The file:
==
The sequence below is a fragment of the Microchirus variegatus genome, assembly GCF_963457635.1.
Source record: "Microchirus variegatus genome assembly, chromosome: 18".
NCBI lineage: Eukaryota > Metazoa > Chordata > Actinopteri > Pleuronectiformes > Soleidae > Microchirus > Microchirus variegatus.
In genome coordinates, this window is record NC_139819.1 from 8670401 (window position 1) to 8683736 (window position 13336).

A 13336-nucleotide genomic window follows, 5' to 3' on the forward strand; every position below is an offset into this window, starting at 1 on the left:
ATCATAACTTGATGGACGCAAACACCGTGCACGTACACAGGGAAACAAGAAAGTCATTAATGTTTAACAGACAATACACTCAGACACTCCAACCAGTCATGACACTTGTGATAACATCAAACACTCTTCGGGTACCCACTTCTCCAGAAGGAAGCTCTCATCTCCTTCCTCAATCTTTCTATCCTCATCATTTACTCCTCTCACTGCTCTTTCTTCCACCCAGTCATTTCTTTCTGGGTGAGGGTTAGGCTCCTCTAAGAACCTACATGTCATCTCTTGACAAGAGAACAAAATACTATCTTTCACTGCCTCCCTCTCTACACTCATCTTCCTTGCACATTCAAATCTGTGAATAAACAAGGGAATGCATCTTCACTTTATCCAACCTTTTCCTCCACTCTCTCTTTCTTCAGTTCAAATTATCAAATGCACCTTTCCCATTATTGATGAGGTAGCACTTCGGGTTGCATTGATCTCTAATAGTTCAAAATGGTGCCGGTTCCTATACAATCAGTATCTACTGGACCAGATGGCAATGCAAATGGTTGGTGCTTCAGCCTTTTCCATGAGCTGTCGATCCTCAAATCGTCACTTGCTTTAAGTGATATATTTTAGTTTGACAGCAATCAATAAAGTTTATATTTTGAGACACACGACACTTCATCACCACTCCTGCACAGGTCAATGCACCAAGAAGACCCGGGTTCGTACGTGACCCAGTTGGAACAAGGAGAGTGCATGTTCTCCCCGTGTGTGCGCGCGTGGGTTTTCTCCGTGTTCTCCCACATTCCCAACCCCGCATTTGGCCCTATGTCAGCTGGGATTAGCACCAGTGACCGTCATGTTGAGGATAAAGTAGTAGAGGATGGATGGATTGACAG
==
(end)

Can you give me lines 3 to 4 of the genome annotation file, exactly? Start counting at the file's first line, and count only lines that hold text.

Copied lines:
NCBI lineage: Eukaryota > Metazoa > Chordata > Actinopteri > Pleuronectiformes > Soleidae > Microchirus > Microchirus variegatus.
In genome coordinates, this window is record NC_139819.1 from 8670401 (window position 1) to 8683736 (window position 13336).